James E. Casto/For The Herald-Dispatch Imperial Bedding is now located in the former Sehon-Stevenson building, but even so the former grocery firmís name can still be seen painted on the south side of the nearly block-long building.

Editor's note: This is the 175th in a series of articles recalling vanished Huntington scenes.

HUNTINGTON - Born in Mason County in 1843, Edmond Sehon in 1866 moved to Greenbrier County, where he practiced law. After four years, he returned to Mason County, where he was elected to the West Virginia Legislature.

In 1890, Sehon moved to Huntington, joining A.G. Blake, Ely Ensign and other partners to form a Huntington wholesale grocery firm, Sehon, Blake & Co. Originally the company was located in the 800 block of 3rd Avenue. After a year or two there, it moved to a building at 10th Street and the Baltimore & Ohio Railroad tracks.

John B. Stevenson came to Huntington as a young man and joined Sehon, Blake & Co., first as a shipping clerk and later as a salesman. Eventually he became a partner, and the company was renamed Sehon, Blake & Stevenson.

In 1901, the firm's building was destroyed in a spectacular fire that claimed the life of firefighter John Wright. The firm was liquidated and reopened as Sehon-Stevenson & Co., locating in a building on the north side of the B&O tracks at 11th Street. The 1913 flood inundated the building. Determined not be flooded by the Ohio River again, the company bought a site at 11th Street and the Chesapeake & Ohio tracks and in 1914 built a large warehouse there.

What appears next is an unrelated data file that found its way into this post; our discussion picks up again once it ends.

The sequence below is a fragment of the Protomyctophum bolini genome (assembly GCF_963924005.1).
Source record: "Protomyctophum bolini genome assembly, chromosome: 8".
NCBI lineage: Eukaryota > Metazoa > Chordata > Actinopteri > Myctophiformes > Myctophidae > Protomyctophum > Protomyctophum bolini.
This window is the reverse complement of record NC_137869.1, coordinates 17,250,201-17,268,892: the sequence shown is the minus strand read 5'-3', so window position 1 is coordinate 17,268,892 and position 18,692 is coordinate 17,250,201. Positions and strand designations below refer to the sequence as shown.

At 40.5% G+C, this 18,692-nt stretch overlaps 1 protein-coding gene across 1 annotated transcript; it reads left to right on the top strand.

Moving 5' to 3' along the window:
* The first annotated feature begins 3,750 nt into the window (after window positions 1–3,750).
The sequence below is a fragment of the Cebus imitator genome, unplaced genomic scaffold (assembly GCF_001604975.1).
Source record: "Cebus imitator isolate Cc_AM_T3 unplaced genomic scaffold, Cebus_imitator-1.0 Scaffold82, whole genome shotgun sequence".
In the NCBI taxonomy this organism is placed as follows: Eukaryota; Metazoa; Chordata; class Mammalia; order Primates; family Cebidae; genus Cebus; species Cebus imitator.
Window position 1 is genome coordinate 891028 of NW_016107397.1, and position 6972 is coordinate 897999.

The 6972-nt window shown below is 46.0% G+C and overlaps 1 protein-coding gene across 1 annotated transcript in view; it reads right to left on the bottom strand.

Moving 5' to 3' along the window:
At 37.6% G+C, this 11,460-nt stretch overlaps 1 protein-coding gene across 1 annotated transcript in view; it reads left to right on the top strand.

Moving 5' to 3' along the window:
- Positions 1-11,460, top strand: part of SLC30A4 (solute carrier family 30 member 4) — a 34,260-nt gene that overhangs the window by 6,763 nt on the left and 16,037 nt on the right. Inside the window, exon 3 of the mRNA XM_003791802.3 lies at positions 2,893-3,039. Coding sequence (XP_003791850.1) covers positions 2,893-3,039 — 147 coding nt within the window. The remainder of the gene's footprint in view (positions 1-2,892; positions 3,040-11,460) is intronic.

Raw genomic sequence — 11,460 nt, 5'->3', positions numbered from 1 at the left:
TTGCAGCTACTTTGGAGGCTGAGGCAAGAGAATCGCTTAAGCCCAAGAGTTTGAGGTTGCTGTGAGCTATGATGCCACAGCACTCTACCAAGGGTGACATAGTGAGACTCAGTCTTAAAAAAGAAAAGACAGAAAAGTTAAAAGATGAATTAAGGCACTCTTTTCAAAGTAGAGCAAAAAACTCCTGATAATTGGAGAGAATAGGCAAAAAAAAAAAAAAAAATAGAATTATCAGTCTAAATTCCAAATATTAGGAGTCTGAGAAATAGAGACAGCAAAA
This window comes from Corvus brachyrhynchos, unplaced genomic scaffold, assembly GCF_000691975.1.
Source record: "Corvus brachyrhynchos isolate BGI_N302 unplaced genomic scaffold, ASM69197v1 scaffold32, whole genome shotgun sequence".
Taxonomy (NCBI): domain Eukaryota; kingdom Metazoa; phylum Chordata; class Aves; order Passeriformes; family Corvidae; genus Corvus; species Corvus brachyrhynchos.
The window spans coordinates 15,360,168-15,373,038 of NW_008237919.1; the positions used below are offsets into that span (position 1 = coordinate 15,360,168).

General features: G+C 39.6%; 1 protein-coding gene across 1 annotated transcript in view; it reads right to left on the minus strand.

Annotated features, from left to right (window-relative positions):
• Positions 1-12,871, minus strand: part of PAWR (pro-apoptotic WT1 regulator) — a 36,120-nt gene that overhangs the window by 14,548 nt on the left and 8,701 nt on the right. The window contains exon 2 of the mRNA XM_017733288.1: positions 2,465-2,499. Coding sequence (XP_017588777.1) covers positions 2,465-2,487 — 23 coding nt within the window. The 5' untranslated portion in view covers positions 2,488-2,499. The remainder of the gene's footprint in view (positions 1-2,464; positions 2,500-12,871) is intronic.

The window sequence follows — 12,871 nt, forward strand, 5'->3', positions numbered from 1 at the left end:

Shortly thereafter, the company built an addition on the east end of the building and there operated the Ensign Coffee Co. The plant produced a number of different coffee brands, the best known being the Guyandotte Club brand.

In 1957, brothers B.C. and C.C. McGinnis purchased Sehon-Stevenson. In 1976, the company was sold to the McClain Grocery Co. of Massilion, Ohio.

Since 1977, Imperial Bedding has operated a mattress plant in the former grocery warehouse at 11th Street and the C&O tracks. Even so, the Sehon-Stevenson name can still be seen painted on the south side of the nearly block-long structure.


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